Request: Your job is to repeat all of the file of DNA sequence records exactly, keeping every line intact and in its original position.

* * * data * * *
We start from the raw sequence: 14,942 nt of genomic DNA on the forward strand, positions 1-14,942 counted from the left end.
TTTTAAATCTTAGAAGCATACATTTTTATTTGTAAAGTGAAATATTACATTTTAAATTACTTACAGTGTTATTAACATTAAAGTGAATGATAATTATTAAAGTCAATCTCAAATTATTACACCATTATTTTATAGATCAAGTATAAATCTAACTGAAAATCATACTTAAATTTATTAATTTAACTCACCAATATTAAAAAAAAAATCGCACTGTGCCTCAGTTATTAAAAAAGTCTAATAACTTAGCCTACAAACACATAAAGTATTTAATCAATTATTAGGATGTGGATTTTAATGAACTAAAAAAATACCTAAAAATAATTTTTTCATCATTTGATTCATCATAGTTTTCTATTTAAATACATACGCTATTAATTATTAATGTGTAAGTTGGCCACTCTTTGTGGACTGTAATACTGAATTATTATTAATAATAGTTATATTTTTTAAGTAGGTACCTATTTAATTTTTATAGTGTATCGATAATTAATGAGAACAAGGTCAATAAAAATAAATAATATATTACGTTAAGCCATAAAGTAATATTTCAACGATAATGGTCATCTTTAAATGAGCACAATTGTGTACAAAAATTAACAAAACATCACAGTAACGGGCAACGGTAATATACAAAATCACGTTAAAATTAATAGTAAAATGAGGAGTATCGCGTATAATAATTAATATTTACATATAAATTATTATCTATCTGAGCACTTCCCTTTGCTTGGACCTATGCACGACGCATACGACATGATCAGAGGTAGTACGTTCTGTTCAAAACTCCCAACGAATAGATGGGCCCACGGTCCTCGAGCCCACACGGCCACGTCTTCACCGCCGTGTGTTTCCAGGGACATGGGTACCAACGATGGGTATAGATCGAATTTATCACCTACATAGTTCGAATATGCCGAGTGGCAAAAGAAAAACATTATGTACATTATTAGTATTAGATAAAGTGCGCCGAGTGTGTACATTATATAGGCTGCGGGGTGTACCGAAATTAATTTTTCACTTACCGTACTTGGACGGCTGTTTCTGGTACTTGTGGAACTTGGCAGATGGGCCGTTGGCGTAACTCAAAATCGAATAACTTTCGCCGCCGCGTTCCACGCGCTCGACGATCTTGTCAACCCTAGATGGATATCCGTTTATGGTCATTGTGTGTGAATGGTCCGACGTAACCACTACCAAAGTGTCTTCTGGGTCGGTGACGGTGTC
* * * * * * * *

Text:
We start from the raw sequence: 14,942 nt of genomic DNA on the forward strand, positions 1-14,942 counted from the left end.
TTTTAAATCTTAGAAGCATACATTTTTATTTGTAAAGTGAAATATTACATTTTAAATTACTTACAGTGTTATTAACATTAAAGTGAATGATAATTATTAAAGTCAATCTCAAATTATTACACCATTATTTTATAGATCAAGTATAAATCTAACTGAAAATCATACTTAAATTTATTAATTTAACTCACCAATATTAAAAAAAAAATCGCACTGTGCCTCAGTTATTAAAAAAGTCTAATAACTTAGCCTACAAACACATAAAGTATTTAATCAATTATTAGGATGTGGATTTTAATGAACTAAAAAAATACCTAAAAATAATTTTTTCATCATTTGATTCATCATAGTTTTCTATTTAAATACATACGCTATTAATTATTAATGTGTAAGTTGGCCACTCTTTGTGGACTGTAATACTGAATTATTATTAATAATAGTTATATTTTTTAAGTAGGTACCTATTTAATTTTTATAGTGTATCGATAATTAATGAGAACAAGGTCAATAAAAATAAATAATATATTACGTTAAGCCATAAAGTAATATTTCAACGATAATGGTCATCTTTAAATGAGCACAATTGTGTACAAAAATTAACAAAACATCACAGTAACGGGCAACGGTAATATACAAAATCACGTTAAAATTAATAGTAAAATGAGGAGTATCGCGTATAATAATTAATATTTACATATAAATTATTATCTATCTGAGCACTTCCCTTTGCTTGGACCTATGCACGACGCATACGACATGATCAGAGGTAGTACGTTCTGTTCAAAACTCCCAACGAATAGATGGGCCCACGGTCCTCGAGCCCACACGGCCACGTCTTCACCGCCGTGTGTTTCCAGGGACATGGGTACCAACGATGGGTATAGATCGAATTTATCACCTACATAGTTCGAATATGCCGAGTGGCAAAAGAAAAACATTATGTACATTATTAGTATTAGATAAAGTGCGCCGAGTGTGTACATTATATAGGCTGCGGGGTGTACCGAAATTAATTTTTCACTTACCGTACTTGGACGGCTGTTTCTGGTACTTGTGGAACTTGGCAGATGGGCCGTTGGCGTAACTCAAAATCGAATAACTTTCGCCGCCGCGTTCCACGCGCTCGACGATCTTGTCAACCCTAGATGGATATCCGTTTATGGTCATTGTGTGTGAATGGTCCGACGTAACCACTACCAAAGTGTCTTCTGGGTCGGTGACGGTGTC